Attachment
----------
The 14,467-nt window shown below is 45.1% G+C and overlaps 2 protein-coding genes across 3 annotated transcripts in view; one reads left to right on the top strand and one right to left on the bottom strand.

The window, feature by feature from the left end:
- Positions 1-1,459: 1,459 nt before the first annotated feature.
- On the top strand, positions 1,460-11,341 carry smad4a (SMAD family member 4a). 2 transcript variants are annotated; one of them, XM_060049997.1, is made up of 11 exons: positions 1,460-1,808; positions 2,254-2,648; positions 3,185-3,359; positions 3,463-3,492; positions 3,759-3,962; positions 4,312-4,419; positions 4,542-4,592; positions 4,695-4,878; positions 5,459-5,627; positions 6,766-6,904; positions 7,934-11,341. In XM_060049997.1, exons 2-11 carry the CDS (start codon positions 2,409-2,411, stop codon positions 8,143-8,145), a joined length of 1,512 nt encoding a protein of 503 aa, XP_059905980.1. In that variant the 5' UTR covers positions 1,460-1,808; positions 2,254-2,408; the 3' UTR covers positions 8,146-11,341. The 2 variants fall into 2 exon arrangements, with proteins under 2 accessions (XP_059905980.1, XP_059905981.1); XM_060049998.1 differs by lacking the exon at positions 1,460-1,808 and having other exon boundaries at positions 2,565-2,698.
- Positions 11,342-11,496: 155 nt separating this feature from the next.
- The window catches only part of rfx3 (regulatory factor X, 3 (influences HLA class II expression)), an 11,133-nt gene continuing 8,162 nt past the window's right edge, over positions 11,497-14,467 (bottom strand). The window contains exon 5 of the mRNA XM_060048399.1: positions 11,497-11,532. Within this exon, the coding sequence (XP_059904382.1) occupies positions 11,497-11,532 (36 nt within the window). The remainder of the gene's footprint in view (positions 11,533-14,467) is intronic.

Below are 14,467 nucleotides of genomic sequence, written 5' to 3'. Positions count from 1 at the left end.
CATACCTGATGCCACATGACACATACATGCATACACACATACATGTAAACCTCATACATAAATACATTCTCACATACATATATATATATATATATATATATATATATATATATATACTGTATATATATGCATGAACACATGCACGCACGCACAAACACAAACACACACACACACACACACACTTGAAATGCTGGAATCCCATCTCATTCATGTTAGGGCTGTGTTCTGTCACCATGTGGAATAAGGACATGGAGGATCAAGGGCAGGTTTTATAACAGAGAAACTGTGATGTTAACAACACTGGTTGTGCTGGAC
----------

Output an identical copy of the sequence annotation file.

The 14,467-nt window shown below is 45.1% G+C and overlaps 2 protein-coding genes across 3 annotated transcripts in view; one reads left to right on the top strand and one right to left on the bottom strand.

The window, feature by feature from the left end:
- Positions 1-1,459: 1,459 nt before the first annotated feature.
- On the top strand, positions 1,460-11,341 carry smad4a (SMAD family member 4a). 2 transcript variants are annotated; one of them, XM_060049997.1, is made up of 11 exons: positions 1,460-1,808; positions 2,254-2,648; positions 3,185-3,359; positions 3,463-3,492; positions 3,759-3,962; positions 4,312-4,419; positions 4,542-4,592; positions 4,695-4,878; positions 5,459-5,627; positions 6,766-6,904; positions 7,934-11,341. In XM_060049997.1, exons 2-11 carry the CDS (start codon positions 2,409-2,411, stop codon positions 8,143-8,145), a joined length of 1,512 nt encoding a protein of 503 aa, XP_059905980.1. In that variant the 5' UTR covers positions 1,460-1,808; positions 2,254-2,408; the 3' UTR covers positions 8,146-11,341. The 2 variants fall into 2 exon arrangements, with proteins under 2 accessions (XP_059905980.1, XP_059905981.1); XM_060049998.1 differs by lacking the exon at positions 1,460-1,808 and having other exon boundaries at positions 2,565-2,698.
- Positions 11,342-11,496: 155 nt separating this feature from the next.
- The window catches only part of rfx3 (regulatory factor X, 3 (influences HLA class II expression)), an 11,133-nt gene continuing 8,162 nt past the window's right edge, over positions 11,497-14,467 (bottom strand). The window contains exon 5 of the mRNA XM_060048399.1: positions 11,497-11,532. Within this exon, the coding sequence (XP_059904382.1) occupies positions 11,497-11,532 (36 nt within the window). The remainder of the gene's footprint in view (positions 11,533-14,467) is intronic.

Below are 14,467 nucleotides of genomic sequence, written 5' to 3'. Positions count from 1 at the left end.
CATACCTGATGCCACATGACACATACATGCATACACACATACATGTAAACCTCATACATAAATACATTCTCACATACATATATATATATATATATATATATATATATATATATATACTGTATATATATGCATGAACACATGCACGCACGCACAAACACAAACACACACACACACACACACACTTGAAATGCTGGAATCCCATCTCATTCATGTTAGGGCTGTGTTCTGTCACCATGTGGAATAAGGACATGGAGGATCAAGGGCAGGTTTTATAACAGAGAAACTGTGATGTTAACAACACTGGTTGTGCTGGAC